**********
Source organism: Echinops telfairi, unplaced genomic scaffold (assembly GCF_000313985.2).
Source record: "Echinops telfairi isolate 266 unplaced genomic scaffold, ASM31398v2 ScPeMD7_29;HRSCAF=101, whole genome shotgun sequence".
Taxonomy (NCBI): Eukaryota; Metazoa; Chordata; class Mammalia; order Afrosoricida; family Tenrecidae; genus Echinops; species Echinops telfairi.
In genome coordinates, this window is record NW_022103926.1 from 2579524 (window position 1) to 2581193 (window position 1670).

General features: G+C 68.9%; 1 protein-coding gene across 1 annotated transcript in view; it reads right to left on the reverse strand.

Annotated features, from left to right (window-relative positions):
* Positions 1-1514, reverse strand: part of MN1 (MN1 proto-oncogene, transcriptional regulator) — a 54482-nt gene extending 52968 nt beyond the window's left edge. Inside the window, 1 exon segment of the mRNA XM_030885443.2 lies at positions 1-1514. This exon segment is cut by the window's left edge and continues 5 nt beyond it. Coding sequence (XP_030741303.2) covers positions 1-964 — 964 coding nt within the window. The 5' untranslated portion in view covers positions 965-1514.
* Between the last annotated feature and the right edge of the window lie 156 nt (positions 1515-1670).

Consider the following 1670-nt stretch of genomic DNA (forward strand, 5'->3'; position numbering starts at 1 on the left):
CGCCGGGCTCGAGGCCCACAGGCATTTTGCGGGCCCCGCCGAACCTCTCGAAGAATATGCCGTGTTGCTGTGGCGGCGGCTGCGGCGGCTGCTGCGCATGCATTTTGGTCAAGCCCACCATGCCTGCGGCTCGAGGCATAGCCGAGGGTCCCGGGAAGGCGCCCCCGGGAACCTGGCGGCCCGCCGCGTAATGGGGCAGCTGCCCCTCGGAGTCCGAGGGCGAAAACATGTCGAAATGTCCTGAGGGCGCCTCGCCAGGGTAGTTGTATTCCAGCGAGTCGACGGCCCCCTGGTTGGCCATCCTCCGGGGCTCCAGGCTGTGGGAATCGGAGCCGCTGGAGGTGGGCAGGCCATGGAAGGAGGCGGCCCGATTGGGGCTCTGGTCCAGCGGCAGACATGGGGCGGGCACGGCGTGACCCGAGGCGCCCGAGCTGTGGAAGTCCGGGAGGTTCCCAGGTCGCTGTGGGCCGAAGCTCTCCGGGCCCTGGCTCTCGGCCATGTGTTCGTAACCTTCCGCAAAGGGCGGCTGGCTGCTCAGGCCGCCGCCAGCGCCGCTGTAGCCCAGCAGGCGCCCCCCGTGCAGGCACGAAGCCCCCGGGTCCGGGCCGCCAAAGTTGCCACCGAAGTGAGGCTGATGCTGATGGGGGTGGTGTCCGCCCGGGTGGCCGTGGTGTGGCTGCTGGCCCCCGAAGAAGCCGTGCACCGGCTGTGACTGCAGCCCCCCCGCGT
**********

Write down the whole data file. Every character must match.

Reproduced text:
Source organism: Echinops telfairi, unplaced genomic scaffold (assembly GCF_000313985.2).
Source record: "Echinops telfairi isolate 266 unplaced genomic scaffold, ASM31398v2 ScPeMD7_29;HRSCAF=101, whole genome shotgun sequence".
Taxonomy (NCBI): Eukaryota; Metazoa; Chordata; class Mammalia; order Afrosoricida; family Tenrecidae; genus Echinops; species Echinops telfairi.
In genome coordinates, this window is record NW_022103926.1 from 2579524 (window position 1) to 2581193 (window position 1670).

General features: G+C 68.9%; 1 protein-coding gene across 1 annotated transcript in view; it reads right to left on the reverse strand.

Annotated features, from left to right (window-relative positions):
* Positions 1-1514, reverse strand: part of MN1 (MN1 proto-oncogene, transcriptional regulator) — a 54482-nt gene extending 52968 nt beyond the window's left edge. Inside the window, 1 exon segment of the mRNA XM_030885443.2 lies at positions 1-1514. This exon segment is cut by the window's left edge and continues 5 nt beyond it. Coding sequence (XP_030741303.2) covers positions 1-964 — 964 coding nt within the window. The 5' untranslated portion in view covers positions 965-1514.
* Between the last annotated feature and the right edge of the window lie 156 nt (positions 1515-1670).

Consider the following 1670-nt stretch of genomic DNA (forward strand, 5'->3'; position numbering starts at 1 on the left):
CGCCGGGCTCGAGGCCCACAGGCATTTTGCGGGCCCCGCCGAACCTCTCGAAGAATATGCCGTGTTGCTGTGGCGGCGGCTGCGGCGGCTGCTGCGCATGCATTTTGGTCAAGCCCACCATGCCTGCGGCTCGAGGCATAGCCGAGGGTCCCGGGAAGGCGCCCCCGGGAACCTGGCGGCCCGCCGCGTAATGGGGCAGCTGCCCCTCGGAGTCCGAGGGCGAAAACATGTCGAAATGTCCTGAGGGCGCCTCGCCAGGGTAGTTGTATTCCAGCGAGTCGACGGCCCCCTGGTTGGCCATCCTCCGGGGCTCCAGGCTGTGGGAATCGGAGCCGCTGGAGGTGGGCAGGCCATGGAAGGAGGCGGCCCGATTGGGGCTCTGGTCCAGCGGCAGACATGGGGCGGGCACGGCGTGACCCGAGGCGCCCGAGCTGTGGAAGTCCGGGAGGTTCCCAGGTCGCTGTGGGCCGAAGCTCTCCGGGCCCTGGCTCTCGGCCATGTGTTCGTAACCTTCCGCAAAGGGCGGCTGGCTGCTCAGGCCGCCGCCAGCGCCGCTGTAGCCCAGCAGGCGCCCCCCGTGCAGGCACGAAGCCCCCGGGTCCGGGCCGCCAAAGTTGCCACCGAAGTGAGGCTGATGCTGATGGGGGTGGTGTCCGCCCGGGTGGCCGTGGTGTGGCTGCTGGCCCCCGAAGAAGCCGTGCACCGGCTGTGACTGCAGCCCCCCCGCGT